Starting in April 2016, the vessel will be deployed on a repeating itinerary between Berlin and Prague, calling at Magdeburg, Wittenberg, Meissen, Dresden and Litomerice.
Elbe Princesse will be 95 metres long, 10.5 metres wide and fitted with 40 outside passenger cabins. Public facilities include a panoramic restaurant for single-seating dining, a lounge bar with dance floor and a large sun deck. The two-deck vessel will be fitted with a pair of paddlewheels at the stern.
According to CroisiEurope, the paddlewheel technology reduces draft, allowing Elbe Princesse to operate year-round, even during low tide periods when service is interrupted for vessels with traditional propulsion systems.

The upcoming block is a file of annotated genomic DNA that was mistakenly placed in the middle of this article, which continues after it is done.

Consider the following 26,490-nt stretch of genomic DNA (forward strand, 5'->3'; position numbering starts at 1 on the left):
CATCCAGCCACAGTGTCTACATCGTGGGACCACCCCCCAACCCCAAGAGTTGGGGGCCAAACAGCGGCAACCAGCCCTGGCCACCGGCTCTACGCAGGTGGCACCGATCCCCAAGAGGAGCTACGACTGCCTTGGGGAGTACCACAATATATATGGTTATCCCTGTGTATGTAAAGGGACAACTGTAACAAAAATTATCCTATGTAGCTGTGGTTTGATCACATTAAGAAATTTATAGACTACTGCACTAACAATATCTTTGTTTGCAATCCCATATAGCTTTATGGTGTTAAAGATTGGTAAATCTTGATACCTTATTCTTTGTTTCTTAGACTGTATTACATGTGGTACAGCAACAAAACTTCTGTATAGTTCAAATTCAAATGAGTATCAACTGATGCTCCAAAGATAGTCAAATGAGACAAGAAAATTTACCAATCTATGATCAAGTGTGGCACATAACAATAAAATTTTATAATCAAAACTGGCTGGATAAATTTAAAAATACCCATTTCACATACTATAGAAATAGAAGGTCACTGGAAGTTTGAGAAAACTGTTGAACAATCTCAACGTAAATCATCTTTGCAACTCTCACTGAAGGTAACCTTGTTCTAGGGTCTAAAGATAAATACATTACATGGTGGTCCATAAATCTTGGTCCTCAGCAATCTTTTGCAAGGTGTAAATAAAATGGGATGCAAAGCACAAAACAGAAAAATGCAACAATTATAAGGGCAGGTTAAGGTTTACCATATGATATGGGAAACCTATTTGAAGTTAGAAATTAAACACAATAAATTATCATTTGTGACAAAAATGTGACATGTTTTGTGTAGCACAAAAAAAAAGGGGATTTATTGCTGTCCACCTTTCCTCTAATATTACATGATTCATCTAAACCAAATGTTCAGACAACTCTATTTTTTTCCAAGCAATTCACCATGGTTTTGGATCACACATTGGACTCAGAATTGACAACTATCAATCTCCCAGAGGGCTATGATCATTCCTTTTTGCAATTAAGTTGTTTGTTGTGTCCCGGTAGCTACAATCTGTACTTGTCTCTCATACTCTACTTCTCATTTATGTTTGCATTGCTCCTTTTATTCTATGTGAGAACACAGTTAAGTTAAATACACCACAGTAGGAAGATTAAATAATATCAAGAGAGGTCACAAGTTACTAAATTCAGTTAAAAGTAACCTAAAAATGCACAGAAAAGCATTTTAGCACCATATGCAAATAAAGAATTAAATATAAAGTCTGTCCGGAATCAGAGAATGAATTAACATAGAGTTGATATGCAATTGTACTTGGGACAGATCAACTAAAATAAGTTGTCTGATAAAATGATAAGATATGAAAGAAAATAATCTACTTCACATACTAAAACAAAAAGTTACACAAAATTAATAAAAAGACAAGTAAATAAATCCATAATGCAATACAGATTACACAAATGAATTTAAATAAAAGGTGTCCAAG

Moreover, the ship's compact size will allow berthing near historic town centres, a key selling point identified by CroisiEurope. According to its operator, Elbe Princesse will have a high standard including amenities like Wi-Fi, flat screens and cabin safes. A heating system will be installed to allow winter service.
The contract for Elbe Princesse confirms the return of paddle propulsion to Europe's rivers, heralded by the order for Loire Princesse last February. The first block of that ship was laid in Saint-Nazaire in September, and outfitting is under way. The 48-cabin vessel is scheduled for delivery in April and will operate six- to eight-day cruises along the Loire.